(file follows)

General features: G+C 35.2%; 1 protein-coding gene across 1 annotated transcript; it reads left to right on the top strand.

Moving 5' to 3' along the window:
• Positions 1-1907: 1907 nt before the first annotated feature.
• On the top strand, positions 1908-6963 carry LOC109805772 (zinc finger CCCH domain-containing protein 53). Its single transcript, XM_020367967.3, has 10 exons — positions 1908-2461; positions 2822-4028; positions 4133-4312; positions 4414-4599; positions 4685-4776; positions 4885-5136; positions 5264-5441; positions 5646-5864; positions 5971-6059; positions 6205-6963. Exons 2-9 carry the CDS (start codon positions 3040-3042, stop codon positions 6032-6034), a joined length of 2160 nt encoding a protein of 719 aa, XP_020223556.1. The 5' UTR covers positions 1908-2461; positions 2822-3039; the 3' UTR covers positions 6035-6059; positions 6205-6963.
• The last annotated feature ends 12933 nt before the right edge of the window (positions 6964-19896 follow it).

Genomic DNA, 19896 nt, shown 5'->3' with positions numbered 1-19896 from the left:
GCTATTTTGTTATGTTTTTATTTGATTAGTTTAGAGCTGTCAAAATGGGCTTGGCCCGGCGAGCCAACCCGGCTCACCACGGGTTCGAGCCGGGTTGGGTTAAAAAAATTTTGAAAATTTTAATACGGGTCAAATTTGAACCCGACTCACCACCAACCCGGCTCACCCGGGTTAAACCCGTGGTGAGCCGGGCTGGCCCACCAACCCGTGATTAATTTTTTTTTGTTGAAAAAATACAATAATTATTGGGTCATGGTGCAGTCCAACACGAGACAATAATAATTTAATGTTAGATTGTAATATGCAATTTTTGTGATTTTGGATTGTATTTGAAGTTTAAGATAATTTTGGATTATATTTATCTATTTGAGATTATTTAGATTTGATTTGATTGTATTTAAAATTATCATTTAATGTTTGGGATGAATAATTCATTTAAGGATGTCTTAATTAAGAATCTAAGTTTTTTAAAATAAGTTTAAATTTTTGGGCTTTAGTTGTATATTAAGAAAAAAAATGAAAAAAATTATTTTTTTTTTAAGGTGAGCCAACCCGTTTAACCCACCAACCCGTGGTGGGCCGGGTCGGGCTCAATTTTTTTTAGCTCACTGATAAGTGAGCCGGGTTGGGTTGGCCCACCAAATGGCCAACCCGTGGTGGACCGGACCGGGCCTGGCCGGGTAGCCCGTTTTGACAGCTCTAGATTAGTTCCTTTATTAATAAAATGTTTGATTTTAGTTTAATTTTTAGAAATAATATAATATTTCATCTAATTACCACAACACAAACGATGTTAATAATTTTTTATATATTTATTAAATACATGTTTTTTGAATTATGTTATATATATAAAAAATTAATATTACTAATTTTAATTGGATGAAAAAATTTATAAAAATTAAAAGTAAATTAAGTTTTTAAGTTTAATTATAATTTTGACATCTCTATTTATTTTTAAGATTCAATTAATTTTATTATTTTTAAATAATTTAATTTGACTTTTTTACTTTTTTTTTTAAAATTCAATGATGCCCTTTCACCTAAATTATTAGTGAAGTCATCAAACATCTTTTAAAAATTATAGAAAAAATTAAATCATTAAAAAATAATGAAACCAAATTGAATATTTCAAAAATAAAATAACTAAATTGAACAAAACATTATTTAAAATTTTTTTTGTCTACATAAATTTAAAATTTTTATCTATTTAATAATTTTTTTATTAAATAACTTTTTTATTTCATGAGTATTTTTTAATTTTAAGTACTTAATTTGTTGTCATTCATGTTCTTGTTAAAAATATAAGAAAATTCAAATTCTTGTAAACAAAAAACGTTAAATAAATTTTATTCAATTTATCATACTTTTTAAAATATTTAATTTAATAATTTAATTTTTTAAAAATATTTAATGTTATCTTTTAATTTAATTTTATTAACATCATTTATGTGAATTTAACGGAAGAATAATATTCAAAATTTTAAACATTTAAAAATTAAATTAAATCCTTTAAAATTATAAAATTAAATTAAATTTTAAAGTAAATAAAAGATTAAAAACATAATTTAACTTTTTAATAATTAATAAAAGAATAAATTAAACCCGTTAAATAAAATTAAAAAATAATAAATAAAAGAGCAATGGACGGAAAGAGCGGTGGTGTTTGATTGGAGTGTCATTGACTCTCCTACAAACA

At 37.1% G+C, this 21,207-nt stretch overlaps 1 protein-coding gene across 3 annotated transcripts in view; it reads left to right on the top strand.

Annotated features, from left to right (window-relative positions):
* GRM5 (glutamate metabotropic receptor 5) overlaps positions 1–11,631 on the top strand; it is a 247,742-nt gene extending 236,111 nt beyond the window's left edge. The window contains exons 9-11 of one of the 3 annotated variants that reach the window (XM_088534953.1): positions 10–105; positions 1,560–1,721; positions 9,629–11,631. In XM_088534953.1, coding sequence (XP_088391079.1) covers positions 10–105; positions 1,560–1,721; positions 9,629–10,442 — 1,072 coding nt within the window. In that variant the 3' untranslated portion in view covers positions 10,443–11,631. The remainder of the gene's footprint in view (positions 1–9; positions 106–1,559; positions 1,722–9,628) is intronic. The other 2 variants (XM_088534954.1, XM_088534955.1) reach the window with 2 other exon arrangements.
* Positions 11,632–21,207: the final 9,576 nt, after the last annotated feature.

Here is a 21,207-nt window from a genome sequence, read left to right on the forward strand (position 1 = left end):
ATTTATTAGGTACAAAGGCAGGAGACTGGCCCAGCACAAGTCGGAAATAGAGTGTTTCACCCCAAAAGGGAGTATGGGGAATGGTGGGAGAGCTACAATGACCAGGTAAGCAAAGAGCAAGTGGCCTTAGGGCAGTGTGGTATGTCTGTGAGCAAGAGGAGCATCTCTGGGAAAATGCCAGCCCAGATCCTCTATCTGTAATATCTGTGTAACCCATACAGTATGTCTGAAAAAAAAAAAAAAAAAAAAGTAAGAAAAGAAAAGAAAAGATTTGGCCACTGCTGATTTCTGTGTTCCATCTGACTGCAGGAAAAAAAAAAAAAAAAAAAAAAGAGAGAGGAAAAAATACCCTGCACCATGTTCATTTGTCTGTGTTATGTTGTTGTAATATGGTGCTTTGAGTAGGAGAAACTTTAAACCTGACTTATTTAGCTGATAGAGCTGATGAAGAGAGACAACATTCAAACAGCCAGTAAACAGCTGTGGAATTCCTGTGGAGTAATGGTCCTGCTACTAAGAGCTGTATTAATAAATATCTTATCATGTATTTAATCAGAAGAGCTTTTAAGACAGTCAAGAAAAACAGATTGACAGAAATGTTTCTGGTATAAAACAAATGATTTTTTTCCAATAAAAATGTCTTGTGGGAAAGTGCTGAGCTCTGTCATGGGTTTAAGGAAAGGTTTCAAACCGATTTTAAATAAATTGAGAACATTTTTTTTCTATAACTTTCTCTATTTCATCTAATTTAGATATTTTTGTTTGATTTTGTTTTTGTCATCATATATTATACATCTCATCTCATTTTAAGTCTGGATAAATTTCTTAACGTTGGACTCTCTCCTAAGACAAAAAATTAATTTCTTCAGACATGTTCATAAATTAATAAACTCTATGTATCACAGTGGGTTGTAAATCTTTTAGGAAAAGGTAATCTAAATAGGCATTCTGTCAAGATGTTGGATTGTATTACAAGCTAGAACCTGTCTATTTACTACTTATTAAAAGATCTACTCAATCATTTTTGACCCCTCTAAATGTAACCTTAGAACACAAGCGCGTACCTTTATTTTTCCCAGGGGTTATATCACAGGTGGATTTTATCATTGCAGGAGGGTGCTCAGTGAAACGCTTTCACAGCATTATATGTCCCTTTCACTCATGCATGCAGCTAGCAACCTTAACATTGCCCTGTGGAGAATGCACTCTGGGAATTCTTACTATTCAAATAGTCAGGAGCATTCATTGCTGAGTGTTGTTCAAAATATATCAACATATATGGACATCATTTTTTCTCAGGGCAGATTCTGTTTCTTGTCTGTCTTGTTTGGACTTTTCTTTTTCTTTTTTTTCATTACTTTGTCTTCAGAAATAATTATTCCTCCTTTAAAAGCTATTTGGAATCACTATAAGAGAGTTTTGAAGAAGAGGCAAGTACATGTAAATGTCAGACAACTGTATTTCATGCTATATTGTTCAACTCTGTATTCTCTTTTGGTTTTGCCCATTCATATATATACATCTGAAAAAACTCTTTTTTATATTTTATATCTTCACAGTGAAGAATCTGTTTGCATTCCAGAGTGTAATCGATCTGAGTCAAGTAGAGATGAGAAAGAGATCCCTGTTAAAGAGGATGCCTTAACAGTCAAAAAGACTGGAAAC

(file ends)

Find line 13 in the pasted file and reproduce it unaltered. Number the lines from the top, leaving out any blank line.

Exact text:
ATTTATTAGGTACAAAGGCAGGAGACTGGCCCAGCACAAGTCGGAAATAGAGTGTTTCACCCCAAAAGGGAGTATGGGGAATGGTGGGAGAGCTACAATGACCAGGTAAGCAAAGAGCAAGTGGCCTTAGGGCAGTGTGGTATGTCTGTGAGCAAGAGGAGCATCTCTGGGAAAATGCCAGCCCAGATCCTCTATCTGTAATATCTGTGTAACCCATACAGTATGTCTGAAAAAAAAAAAAAAAAAAAAGTAAGAAAAGAAAAGAAAAGATTTGGCCACTGCTGATTTCTGTGTTCCATCTGACTGCAGGAAAAAAAAAAAAAAAAAAAAAAGAGAGAGGAAAAAATACCCTGCACCATGTTCATTTGTCTGTGTTATGTTGTTGTAATATGGTGCTTTGAGTAGGAGAAACTTTAAACCTGACTTATTTAGCTGATAGAGCTGATGAAGAGAGACAACATTCAAACAGCCAGTAAACAGCTGTGGAATTCCTGTGGAGTAATGGTCCTGCTACTAAGAGCTGTATTAATAAATATCTTATCATGTATTTAATCAGAAGAGCTTTTAAGACAGTCAAGAAAAACAGATTGACAGAAATGTTTCTGGTATAAAACAAATGATTTTTTTCCAATAAAAATGTCTTGTGGGAAAGTGCTGAGCTCTGTCATGGGTTTAAGGAAAGGTTTCAAACCGATTTTAAATAAATTGAGAACATTTTTTTTCTATAACTTTCTCTATTTCATCTAATTTAGATATTTTTGTTTGATTTTGTTTTTGTCATCATATATTATACATCTCATCTCATTTTAAGTCTGGATAAATTTCTTAACGTTGGACTCTCTCCTAAGACAAAAAATTAATTTCTTCAGACATGTTCATAAATTAATAAACTCTATGTATCACAGTGGGTTGTAAATCTTTTAGGAAAAGGTAATCTAAATAGGCATTCTGTCAAGATGTTGGATTGTATTACAAGCTAGAACCTGTCTATTTACTACTTATTAAAAGATCTACTCAATCATTTTTGACCCCTCTAAATGTAACCTTAGAACACAAGCGCGTACCTTTATTTTTCCCAGGGGTTATATCACAGGTGGATTTTATCATTGCAGGAGGGTGCTCAGTGAAACGCTTTCACAGCATTATATGTCCCTTTCACTCATGCATGCAGCTAGCAACCTTAACATTGCCCTGTGGAGAATGCACTCTGGGAATTCTTACTATTCAAATAGTCAGGAGCATTCATTGCTGAGTGTTGTTCAAAATATATCAACATATATGGACATCATTTTTTCTCAGGGCAGATTCTGTTTCTTGTCTGTCTTGTTTGGACTTTTCTTTTTCTTTTTTTTCATTACTTTGTCTTCAGAAATAATTATTCCTCCTTTAAAAGCTATTTGGAATCACTATAAGAGAGTTTTGAAGAAGAGGCAAGTACATGTAAATGTCAGACAACTGTATTTCATGCTATATTGTTCAACTCTGTATTCTCTTTTGGTTTTGCCCATTCATATATATACATCTGAAAAAACTCTTTTTTATATTTTATATCTTCACAGTGAAGAATCTGTTTGCATTCCAGAGTGTAATCGATCTGAGTCAAGTAGAGATGAGAAAGAGATCCCTGTTAAAGAGGATGCCTTAACAGTCAAAAAGACTGGAAAC